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Fun, Fun Function Tables

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Students will be able to generate arithmetic patterns within the context of a function table and determine rules based on the patterns therein.

(8 minutes)
• Place a stack of books at the front of the room (about 12 books). Count the books aloud for student reference.
• Draw a t-chart on the board and label the left column ‘stacked books.’ Write 12 in the column to denote the total number of books.
• Invite a student to come to the front of the room and tell them to take one book from the pile. Then ask the class, "How many books are there left in the pile?" The answer is 11.
• Label the right column of the t-chart ‘what’s left.’ Point out that after the student came up and took a book, there were only 11 books left in the pile (write 11 in the right column).
• Invite a second student to come to the front of the room. Point out that there are now only 11 books stacked (write 11 in the left column), then tell them to take one book. Ask the class, "How many books are left now?" The answer is 10. Add to the t-chart.
• Repeat until there are four students holding one book each and only eight books left in the pile.
• Ask, "How many books would there be if we had five students who each took a book? How about 10 students?" Ask students to explain how they know (i.e. if every student who came up took one book, we can subtract one from the remaining books each time a new student comes up).
• Explain to the class that this is an example of a pattern. Then, define the pattern’s rule. (i.e. in this pattern, we subtracted one each time a new student came up. We call that the rule.) Write ‘minus one’ or ‘subtract one’ on the board.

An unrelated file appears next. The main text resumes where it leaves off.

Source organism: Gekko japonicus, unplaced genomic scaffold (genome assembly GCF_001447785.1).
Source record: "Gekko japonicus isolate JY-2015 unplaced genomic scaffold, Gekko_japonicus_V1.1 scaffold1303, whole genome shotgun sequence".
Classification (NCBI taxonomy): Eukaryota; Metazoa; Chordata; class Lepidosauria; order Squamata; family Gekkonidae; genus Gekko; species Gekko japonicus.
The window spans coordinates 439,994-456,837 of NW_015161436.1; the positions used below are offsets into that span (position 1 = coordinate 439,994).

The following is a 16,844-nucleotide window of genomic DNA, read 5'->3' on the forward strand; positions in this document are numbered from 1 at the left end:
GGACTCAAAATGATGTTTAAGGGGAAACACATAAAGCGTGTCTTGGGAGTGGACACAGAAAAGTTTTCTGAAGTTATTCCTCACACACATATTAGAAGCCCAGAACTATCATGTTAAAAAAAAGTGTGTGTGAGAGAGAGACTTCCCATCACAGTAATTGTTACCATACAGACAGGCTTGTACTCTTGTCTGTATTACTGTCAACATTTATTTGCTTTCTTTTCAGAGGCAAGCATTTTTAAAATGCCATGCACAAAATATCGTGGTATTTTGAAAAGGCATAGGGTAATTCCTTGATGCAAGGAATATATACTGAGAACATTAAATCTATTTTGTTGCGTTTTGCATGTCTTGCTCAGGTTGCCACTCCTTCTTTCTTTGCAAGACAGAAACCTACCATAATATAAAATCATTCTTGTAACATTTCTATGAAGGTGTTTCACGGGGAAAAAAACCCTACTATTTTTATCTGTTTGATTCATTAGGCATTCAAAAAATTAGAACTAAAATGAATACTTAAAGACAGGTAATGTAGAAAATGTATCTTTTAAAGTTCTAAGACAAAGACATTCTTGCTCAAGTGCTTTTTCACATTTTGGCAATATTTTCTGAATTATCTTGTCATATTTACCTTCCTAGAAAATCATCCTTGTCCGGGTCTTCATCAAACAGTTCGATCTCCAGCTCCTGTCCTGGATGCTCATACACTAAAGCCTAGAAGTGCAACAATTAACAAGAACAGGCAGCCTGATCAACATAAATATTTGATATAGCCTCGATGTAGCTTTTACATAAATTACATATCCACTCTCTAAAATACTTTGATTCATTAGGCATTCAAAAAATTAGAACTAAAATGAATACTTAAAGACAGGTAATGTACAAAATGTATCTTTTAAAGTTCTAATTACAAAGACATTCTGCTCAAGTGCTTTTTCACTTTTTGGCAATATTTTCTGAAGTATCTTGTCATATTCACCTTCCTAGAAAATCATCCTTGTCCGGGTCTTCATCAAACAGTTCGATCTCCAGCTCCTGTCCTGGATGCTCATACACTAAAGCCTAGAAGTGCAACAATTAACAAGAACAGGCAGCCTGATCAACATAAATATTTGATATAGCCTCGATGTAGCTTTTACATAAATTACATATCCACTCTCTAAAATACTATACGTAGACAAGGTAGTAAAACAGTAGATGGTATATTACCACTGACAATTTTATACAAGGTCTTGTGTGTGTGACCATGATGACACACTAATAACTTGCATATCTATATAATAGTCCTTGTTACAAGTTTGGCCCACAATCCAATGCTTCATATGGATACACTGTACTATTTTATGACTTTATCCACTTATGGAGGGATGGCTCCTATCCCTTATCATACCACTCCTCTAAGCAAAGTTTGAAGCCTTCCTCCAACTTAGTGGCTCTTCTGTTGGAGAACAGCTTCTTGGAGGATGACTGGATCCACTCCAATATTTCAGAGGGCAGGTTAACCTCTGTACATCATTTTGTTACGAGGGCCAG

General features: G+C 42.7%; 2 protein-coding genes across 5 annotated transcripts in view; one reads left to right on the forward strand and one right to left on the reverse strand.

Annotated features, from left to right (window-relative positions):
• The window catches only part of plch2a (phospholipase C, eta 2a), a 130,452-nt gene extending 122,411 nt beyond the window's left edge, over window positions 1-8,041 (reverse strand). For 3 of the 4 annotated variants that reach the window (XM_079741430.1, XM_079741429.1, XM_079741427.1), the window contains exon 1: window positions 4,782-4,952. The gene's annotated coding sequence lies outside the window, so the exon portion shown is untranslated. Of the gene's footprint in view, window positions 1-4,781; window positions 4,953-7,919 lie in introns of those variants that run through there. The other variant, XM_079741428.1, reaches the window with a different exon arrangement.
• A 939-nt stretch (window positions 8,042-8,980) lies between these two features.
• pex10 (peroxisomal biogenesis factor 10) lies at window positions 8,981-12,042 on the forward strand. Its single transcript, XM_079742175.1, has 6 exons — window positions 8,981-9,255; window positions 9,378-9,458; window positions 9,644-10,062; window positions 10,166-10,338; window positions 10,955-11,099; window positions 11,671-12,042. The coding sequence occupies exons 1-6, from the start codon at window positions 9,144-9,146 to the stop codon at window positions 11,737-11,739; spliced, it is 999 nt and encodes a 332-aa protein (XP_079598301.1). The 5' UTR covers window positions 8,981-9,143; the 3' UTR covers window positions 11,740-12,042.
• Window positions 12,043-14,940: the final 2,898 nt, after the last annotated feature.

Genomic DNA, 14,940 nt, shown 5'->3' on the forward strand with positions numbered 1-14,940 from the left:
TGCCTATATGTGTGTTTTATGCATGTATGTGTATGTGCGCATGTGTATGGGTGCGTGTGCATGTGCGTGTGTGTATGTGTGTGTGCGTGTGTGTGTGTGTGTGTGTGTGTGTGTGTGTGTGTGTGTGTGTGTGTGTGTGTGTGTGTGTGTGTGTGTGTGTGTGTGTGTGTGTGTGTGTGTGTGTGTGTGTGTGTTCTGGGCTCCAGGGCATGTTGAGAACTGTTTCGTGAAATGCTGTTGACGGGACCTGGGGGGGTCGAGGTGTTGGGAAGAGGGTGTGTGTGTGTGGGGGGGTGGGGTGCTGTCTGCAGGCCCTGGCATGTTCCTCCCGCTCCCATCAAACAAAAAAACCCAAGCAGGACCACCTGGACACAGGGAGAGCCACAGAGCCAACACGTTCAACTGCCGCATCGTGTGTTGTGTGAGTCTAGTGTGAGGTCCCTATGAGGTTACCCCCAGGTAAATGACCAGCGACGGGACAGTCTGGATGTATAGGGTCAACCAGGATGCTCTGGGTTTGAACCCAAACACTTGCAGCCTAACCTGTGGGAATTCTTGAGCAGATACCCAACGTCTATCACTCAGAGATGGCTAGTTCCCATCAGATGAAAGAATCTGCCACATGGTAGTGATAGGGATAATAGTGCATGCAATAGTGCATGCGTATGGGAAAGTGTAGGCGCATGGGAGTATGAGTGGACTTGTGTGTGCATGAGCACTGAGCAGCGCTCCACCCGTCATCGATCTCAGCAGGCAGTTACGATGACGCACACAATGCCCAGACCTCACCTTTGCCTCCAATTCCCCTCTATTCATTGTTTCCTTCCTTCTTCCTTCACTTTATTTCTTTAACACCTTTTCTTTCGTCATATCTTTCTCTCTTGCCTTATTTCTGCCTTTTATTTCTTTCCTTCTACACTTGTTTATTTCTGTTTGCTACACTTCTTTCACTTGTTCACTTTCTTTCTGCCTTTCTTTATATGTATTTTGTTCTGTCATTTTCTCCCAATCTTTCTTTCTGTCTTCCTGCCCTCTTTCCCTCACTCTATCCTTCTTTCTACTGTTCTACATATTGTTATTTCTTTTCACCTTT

• Tell students that today we are going to create number patterns and rules for the patterns.
(12 minutes)
• Draw a picture of a car on the board and ask students how many tires a car has. Then, write ‘4’ on the car.
• Provide context for the car problem (i.e. Darla owns a tire shop and she is trying to figure out how many tires she will sell if each customer buys a full set).
• Draw three more cars and write ‘4’ on each. Then explain to students that for each car that comes to Darla’s shop, she will sell four tires.
• Create a t-chart with the headings ‘cars’ and ‘tires.’ Complete the first two rows of the t-chart (1,4 and 2,8). Then have students help complete the next two rows (3,12 and 4,16).
• Explain that a t-chart that shows a pattern is called a function table. Function tables show patterns that follow a rule.
• Point out the pattern and rule in the ‘cars’ function table. (i.e. This pattern follows the rule ‘times four’ because for each car there are four tires. So, when Darla replaces the tires on five cars, she will sell 20 tires altogether because 5 x 4 is 20.) Add (5,20) to the table. Then, write ‘times four’ on the board.